Media Releases - 24 February 2023

King Island has spoken. Will ConocoPhillips & the Govt respect or ignore residents’ Community Rights?

The King Island community held what is said to be the largest ever protest in the island’s history against ConocoPhillips’ proposed plans to seismic blast in the area, which were ultimately approved.
  • Island-wide survey in 2021 found that more than 90% of King Island residents oppose fossil fuels

  • ConocoPhillips urged to respect the views of the community on threat of gas drilling

  • King Island community shows why Australia’s Government needs to deliver strong Community Rights

With US fossil fuel giant ConocoPhillips announcing its intention to visit King Island to again ‘consult’ with residents, this time about up to six fossil fuel gas drilling rigs 30km west of the island, Wilderness Society Tasmania and Surfrider Tasmania are urging government and corporate decision-makers to respect residents’ Community Rights.

“Communities deserve the right to be meaningfully consulted about decisions that affect their local environment. This is an integrity issue,” said Tom Allen for Wilderness Society Tasmania.

“The 2021 survey results showed that 77% of King Island residents said they weren’t genuinely consulted by ConocoPhillips' previous ‘consultation’, 97% wanted a meaningful say about seismic testing in local waters, and 94% were opposed to fossil fuel exploration.

“The fact that seismic testing went ahead despite the community’s clear opposition—and now ConocoPhillips plans to roll out the rigs—shows that community views are yet to make any difference to its plans. This shows a lack of integrity and an absence of genuine consultation.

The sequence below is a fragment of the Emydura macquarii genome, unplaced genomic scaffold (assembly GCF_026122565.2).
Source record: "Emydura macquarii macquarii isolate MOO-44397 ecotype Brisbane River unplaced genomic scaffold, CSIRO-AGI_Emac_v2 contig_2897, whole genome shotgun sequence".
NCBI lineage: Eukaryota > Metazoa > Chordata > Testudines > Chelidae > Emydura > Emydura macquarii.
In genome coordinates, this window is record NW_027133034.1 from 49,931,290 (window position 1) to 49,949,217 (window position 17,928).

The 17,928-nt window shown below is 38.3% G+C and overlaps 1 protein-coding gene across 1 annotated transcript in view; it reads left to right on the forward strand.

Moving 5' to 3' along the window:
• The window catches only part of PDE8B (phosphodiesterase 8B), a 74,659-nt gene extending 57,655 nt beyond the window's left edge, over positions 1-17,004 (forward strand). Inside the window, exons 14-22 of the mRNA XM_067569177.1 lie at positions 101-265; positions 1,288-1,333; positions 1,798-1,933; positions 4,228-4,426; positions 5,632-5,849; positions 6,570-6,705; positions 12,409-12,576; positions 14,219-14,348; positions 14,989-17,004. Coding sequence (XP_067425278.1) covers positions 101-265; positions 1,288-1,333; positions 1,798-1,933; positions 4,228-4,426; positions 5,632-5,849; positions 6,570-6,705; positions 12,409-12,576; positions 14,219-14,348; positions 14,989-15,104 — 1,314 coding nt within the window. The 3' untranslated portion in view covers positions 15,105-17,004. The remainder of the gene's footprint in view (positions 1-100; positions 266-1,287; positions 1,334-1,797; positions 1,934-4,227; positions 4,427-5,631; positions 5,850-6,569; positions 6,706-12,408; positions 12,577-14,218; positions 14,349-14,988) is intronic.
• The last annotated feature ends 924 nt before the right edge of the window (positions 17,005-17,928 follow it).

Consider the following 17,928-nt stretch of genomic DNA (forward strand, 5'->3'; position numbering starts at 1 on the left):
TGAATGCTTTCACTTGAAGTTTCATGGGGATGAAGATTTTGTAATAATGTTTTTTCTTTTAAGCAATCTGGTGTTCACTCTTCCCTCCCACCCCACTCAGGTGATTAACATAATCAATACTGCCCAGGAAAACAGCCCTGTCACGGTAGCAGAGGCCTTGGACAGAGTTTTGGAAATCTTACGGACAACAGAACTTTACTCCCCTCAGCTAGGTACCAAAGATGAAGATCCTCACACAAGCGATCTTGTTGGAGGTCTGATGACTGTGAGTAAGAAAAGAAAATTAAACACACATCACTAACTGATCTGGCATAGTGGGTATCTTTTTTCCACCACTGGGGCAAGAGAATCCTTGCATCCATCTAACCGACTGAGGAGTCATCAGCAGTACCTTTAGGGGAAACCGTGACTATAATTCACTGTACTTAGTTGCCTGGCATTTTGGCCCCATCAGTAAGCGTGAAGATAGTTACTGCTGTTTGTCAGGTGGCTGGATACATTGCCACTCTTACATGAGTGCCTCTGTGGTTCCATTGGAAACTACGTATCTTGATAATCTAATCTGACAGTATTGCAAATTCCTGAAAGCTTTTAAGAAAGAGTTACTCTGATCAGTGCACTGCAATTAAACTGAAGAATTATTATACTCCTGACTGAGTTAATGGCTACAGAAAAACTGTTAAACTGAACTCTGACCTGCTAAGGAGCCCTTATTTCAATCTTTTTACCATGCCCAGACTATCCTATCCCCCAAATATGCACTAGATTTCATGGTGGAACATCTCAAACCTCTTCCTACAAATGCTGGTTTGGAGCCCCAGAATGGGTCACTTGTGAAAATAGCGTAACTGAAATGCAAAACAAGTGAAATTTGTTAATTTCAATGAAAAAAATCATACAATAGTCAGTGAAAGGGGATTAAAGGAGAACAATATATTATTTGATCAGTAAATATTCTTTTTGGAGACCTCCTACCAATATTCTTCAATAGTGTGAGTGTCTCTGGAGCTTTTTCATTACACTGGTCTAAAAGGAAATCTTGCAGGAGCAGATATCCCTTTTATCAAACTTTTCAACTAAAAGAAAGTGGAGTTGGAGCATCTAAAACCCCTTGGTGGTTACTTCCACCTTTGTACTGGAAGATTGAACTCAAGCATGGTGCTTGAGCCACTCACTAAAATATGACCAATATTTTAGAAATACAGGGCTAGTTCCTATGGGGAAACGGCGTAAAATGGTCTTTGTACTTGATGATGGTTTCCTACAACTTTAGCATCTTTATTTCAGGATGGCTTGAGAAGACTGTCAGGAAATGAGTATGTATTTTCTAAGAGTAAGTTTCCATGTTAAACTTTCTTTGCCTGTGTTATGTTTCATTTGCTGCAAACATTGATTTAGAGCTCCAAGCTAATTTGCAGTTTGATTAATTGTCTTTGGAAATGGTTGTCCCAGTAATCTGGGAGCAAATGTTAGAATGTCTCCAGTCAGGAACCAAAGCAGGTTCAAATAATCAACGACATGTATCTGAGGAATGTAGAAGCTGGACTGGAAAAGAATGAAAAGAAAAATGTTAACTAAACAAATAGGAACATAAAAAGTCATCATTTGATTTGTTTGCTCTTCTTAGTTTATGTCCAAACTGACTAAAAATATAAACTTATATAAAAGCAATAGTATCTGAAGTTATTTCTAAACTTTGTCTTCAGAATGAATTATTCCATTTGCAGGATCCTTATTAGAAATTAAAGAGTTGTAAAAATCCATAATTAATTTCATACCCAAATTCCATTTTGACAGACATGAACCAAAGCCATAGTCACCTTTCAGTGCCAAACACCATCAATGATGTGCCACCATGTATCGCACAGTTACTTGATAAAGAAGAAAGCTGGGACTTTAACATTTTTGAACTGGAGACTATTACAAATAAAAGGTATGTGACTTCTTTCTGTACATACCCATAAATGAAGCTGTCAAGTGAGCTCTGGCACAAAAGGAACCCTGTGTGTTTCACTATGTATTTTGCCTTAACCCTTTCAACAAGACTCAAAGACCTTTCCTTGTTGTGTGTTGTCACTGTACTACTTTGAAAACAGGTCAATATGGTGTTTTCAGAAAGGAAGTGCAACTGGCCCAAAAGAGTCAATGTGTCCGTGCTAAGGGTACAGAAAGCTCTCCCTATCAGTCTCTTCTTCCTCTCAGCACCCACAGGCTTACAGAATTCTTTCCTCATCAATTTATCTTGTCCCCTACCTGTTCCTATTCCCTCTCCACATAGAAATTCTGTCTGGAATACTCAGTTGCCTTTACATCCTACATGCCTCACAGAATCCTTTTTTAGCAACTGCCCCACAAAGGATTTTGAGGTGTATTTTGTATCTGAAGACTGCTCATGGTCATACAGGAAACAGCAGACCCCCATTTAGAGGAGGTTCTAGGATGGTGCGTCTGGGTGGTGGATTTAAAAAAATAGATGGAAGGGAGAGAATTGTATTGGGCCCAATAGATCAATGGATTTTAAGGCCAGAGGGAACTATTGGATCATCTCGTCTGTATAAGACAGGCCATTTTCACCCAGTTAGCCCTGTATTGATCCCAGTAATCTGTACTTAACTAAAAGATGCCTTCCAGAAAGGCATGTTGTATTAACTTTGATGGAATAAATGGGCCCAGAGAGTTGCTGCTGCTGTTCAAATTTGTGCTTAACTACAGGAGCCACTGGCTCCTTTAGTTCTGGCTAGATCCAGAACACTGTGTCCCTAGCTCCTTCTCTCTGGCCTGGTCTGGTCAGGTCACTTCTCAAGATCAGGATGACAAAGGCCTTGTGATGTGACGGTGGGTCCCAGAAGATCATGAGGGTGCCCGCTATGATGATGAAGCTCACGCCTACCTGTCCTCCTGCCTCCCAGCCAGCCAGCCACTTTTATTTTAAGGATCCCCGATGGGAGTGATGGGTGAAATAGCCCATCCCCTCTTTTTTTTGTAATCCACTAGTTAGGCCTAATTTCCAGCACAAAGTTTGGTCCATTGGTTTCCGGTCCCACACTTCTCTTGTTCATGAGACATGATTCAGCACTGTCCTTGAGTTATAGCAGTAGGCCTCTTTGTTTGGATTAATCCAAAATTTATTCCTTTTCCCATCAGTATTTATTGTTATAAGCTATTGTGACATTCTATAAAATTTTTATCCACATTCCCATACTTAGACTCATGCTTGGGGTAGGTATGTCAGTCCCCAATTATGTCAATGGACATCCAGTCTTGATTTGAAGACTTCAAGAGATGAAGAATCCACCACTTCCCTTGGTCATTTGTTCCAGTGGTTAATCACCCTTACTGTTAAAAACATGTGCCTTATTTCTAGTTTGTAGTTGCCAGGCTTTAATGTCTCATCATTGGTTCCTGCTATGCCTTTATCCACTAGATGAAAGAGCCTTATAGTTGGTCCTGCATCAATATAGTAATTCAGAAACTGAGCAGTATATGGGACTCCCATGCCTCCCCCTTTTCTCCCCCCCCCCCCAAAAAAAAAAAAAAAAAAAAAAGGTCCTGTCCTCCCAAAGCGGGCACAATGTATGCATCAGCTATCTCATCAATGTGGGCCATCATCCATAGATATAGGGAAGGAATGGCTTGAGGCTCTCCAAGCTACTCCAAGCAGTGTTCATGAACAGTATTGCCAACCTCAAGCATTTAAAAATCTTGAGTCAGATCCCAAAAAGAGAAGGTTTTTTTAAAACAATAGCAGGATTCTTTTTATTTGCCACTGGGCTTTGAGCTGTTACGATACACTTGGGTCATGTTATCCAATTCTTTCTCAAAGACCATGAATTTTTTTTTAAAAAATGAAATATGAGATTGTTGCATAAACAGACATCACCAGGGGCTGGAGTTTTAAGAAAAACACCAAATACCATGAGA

“In addition to disregarding the community, the company is misrepresenting the role of gas. In an interview with ABC Tasmania’s Leon Compton this week, a ConocoPhillips representative claimed that fossil fuel gas was required to help transition to renewables. This is simply untrue*.

“The international peak energy body, the International Energy Agency, has charted a roadmap to net zero by 2050 that necessitates no new fossil fuels, which must stay in the ground.

“King Island is a case study of the need for strong Community Rights. Communities everywhere want more transparency, integrity and accountability in government and corporate decisions that affect them. It’s Environment Minister Tanya Plibersek’s job to ensure that new Community Rights reforms to the national environment laws deliver on these fronts so that there are better outcomes for nature and for people,” said Mr Allen.

“We are looking at a significant push for gas and oil exploration off Tasmania’s north-west coast and throughout Bass Strait,” said Ally King for Surfrider Tasmania.

“Multiple corporations like ConocoPhillips, Schlumberger, Beach Energy and TGS are currently moving to exploit the marine environment around Tasmania. These projects are approved based on so-called ‘acceptable risk’, yet the science to establish the risks to our marine environment has not been conducted and there is no ‘acceptable risk’ for more fossil fuels.

“In 2021 ConocoPhillips even refused to work with scientists who wanted to conduct further research on commercially valuable species such as scallops and southern Rock Lobster when they were due to seismic blast just 30km off King Island,” said Ms King. “This is not just an issue for the marine environment but for local communities and economies that rely upon it for health and wellbeing and for their livelihoods,” concluded Ms King.

Tom Allen, Wilderness Society Tasmania, 0434 614 323

Ally King, Surfrider Tasmania, 0488 400 791

The King Island Survey

In 2021, the Wilderness Society commissioned independent polling company EMRS to conduct an island-wide survey on seismic blasting proposed by ConocoPhillips. The results included:

  • 94% oppose oil and gas exploration

  • 96% oppose seismic blasting for gas

  • 97% want a say on seismic blasting

  • 99% think the marine environment is important

* Gas is not a transition fuel to a safe climate. That ship has sailed

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